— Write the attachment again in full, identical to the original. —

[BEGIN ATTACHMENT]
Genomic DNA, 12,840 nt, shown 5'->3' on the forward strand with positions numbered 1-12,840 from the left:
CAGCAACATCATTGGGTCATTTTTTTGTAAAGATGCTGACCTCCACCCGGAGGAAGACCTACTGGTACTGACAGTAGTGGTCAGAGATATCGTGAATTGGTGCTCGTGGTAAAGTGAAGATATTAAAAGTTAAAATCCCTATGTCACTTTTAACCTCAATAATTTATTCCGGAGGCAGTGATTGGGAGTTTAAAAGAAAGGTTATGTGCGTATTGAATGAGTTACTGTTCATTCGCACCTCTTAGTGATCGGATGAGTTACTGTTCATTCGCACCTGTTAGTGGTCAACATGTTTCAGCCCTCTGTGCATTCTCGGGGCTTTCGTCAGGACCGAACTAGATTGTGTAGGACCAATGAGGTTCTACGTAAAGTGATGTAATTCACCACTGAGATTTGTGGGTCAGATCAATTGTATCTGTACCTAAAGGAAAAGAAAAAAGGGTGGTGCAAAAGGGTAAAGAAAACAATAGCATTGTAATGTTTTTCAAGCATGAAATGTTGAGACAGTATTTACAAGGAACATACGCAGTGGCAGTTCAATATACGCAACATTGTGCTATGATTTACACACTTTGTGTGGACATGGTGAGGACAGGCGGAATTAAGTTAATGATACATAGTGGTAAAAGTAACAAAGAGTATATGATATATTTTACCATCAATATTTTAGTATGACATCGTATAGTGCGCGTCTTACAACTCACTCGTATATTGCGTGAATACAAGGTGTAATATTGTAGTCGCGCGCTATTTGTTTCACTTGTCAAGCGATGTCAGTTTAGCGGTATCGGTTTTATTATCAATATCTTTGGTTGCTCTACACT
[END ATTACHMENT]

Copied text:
Genomic DNA, 12,840 nt, shown 5'->3' on the forward strand with positions numbered 1-12,840 from the left:
CAGCAACATCATTGGGTCATTTTTTTGTAAAGATGCTGACCTCCACCCGGAGGAAGACCTACTGGTACTGACAGTAGTGGTCAGAGATATCGTGAATTGGTGCTCGTGGTAAAGTGAAGATATTAAAAGTTAAAATCCCTATGTCACTTTTAACCTCAATAATTTATTCCGGAGGCAGTGATTGGGAGTTTAAAAGAAAGGTTATGTGCGTATTGAATGAGTTACTGTTCATTCGCACCTCTTAGTGATCGGATGAGTTACTGTTCATTCGCACCTGTTAGTGGTCAACATGTTTCAGCCCTCTGTGCATTCTCGGGGCTTTCGTCAGGACCGAACTAGATTGTGTAGGACCAATGAGGTTCTACGTAAAGTGATGTAATTCACCACTGAGATTTGTGGGTCAGATCAATTGTATCTGTACCTAAAGGAAAAGAAAAAAGGGTGGTGCAAAAGGGTAAAGAAAACAATAGCATTGTAATGTTTTTCAAGCATGAAATGTTGAGACAGTATTTACAAGGAACATACGCAGTGGCAGTTCAATATACGCAACATTGTGCTATGATTTACACACTTTGTGTGGACATGGTGAGGACAGGCGGAATTAAGTTAATGATACATAGTGGTAAAAGTAACAAAGAGTATATGATATATTTTACCATCAATATTTTAGTATGACATCGTATAGTGCGCGTCTTACAACTCACTCGTATATTGCGTGAATACAAGGTGTAATATTGTAGTCGCGCGCTATTTGTTTCACTTGTCAAGCGATGTCAGTTTAGCGGTATCGGTTTTATTATCAATATCTTTGGTTGCTCTACACT